September 10th – Boulder          California 36, Colorado 33 OT

California quarterback Zach Maynard hit receiver Keenan Allen with a 5-yard touchdown pass in overtime Saturday at Folsom Field, giving the Bears a 36-33 victory over Colorado and keeping the Buffaloes winless in the Jon Embree Era.

Colorado got a record-setting passing performance from senior quarterback Tyler Hansen, who completed 28-of-49 passes for a school-record 474 yards and three touchdowns. Two of the scoring tosses went to sophomore Paul Richardson, who finished with 11 catches for 282 yards – also a single-game school record.

The new standards were not enough, however, as the Buffs squandered opportunities – four red-zone chances; zero touchdowns – and hurt their own chances – 12 penalties; 98 yards – leaving most of the sun-baked crowd of 49,532 disappointed along with their head coach.

The game started about as well as any Buff fan could have hoped. The Colorado defense forced a three-and-out from the California offense in the first possession of the game. On the Buffs’ first possession, the offense moved smartly down the field, but stalled at the Bear nine yard line. Rodney Stewart, who would have 73 yards rushing on the day, was stopped for no gain on fourth-and-one to turn the Buffs away without any points.

Cal responded with three first downs of their own, before Buff linebacker Douglas Rippy hurried Cal quarterback Zach Maynard into a pass which was intercepted by CU linebacker Jon Major at the Colorado 40-yard line.

Once again, the Colorado offense looked sharp – until it got to the Cal redzone. Once again, the Buff offense stalled. Unlike the first drive, however, the Buffs came away with points, as freshman kicker Will Oliver was able to overcome a bad snap to sneak a 27-yard field goal through the uprights. With 2:07 left in the first quarter, Colorado had its first lead of the season, 3-0.

The lead was short-lived, though, as Cal put together a ten-play, 80-yard drive to take the lead. A Zach Maynard to Nico Dumont two-yard touchdown pass gave the Bears the lead early in the second quarter, with the score remaining at 6-3 after Will Pericak blocked the extra point.

The two teams traded field goal drives before the Bears scored on a Maynard to Anthony Miller pass good for seven yards to give California a ten-point lead late in the second quarter.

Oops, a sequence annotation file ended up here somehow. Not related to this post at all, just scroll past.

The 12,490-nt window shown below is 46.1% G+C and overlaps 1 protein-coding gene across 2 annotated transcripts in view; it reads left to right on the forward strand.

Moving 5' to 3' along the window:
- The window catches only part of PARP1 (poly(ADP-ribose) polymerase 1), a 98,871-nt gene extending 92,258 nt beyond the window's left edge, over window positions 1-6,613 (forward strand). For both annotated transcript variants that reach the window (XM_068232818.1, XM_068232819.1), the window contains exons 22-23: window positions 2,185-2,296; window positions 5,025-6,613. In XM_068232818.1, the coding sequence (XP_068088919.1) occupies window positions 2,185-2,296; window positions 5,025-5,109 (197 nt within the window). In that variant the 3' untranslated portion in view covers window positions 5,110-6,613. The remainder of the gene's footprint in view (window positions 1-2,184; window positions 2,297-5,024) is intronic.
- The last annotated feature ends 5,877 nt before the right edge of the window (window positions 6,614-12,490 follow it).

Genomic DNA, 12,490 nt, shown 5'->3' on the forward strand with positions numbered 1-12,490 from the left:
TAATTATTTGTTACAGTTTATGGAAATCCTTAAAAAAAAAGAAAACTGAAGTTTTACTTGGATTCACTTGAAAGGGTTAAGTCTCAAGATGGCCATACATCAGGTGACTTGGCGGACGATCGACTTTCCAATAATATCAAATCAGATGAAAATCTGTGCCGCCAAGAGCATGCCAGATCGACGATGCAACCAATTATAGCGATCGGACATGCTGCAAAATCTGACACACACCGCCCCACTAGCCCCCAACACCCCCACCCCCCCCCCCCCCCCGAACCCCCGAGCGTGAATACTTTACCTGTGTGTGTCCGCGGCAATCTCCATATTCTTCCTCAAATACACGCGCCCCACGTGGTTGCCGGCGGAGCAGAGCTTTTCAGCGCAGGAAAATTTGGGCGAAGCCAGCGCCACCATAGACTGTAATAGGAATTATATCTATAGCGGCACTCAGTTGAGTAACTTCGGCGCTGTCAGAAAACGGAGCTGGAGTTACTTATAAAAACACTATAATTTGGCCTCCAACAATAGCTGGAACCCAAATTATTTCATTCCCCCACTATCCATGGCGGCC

Halftime score: California 16; Colorado 6

The Colorado offense, kept out of the opposition’s endzone in the first half for the second consecutive game, responded the same way it did against Hawai’i – by taking the second half kickoff and scoring a touchdown.

A ten-play, 80-yard drive was capped by a Tyler Hansen 37-yard touchdown pass to senior tight end Ryan Deehan. The score brought the CU crowd, rallied by the presence of the 2001 Big 12 championship team which was honored at halftime, something to cheer about.

The Buffs got the ball back after twice holding Cal to a three-and-out (the first effort nullified by a roughing the punter penalty), but could do nothing with the ball. Instead, it was Cal which scored next. Taking over after what was deemed to be a partially blocked punt, the Bears took over at the Colorado 35-yard line. Four plays later, the score was 23-13, with Zach Maynard connecting with Anthony Miller for his third touchdown pass of the afternoon.

Down ten points, the Colorado offense sprung to life.

Aided by a personal foul call which kept the drive alive, Colorado took advantage of the break. On a third-and-six at the CU 34-yard line, Tyler Hansen hit sophomore wide receiver Paul Richardson for a short gain. Two moves later, though, Richardson was off for a 66-yard touchdown. Suddenly, Colorado was back in the game: California 23; Colorado 20.

Then the Buffs’ defense took a turn at creating excitement.

Cal’s next possession went: incompletion; incompletion; sack by Parker Orms for an eight-yard loss.

The Buff Nation went from cheers to silence a few moments later, as star receiver Paul Richardson came up lame after returning the Cal punt four yards to the Colorado 22-yard line. Richardson sat out the next play as Rodney Stewart was stuffed at the line of scrimmage on the final play of the third quarter.

Richardson was back on the field for the first play of the final quarter, however. Already having a great day – eight catches for 188 yards and a touchdown to that point – Richardson found his way into the Colorado record books as the final stanza opened. Given single coverage from the slot, Richardson received a Tyler Hansen offering about midfield, then out-raced the California secondary for a 78-yard touchdown. In 121 years of Colorado football, two players had eclipsed the 200-yard mark receiving, with Walter Stanley (in 1981 v. Texas Tech) sharing the record for receiving yards in a game – 222 yards – with Rae Carruth (in 1996 v. Missouri).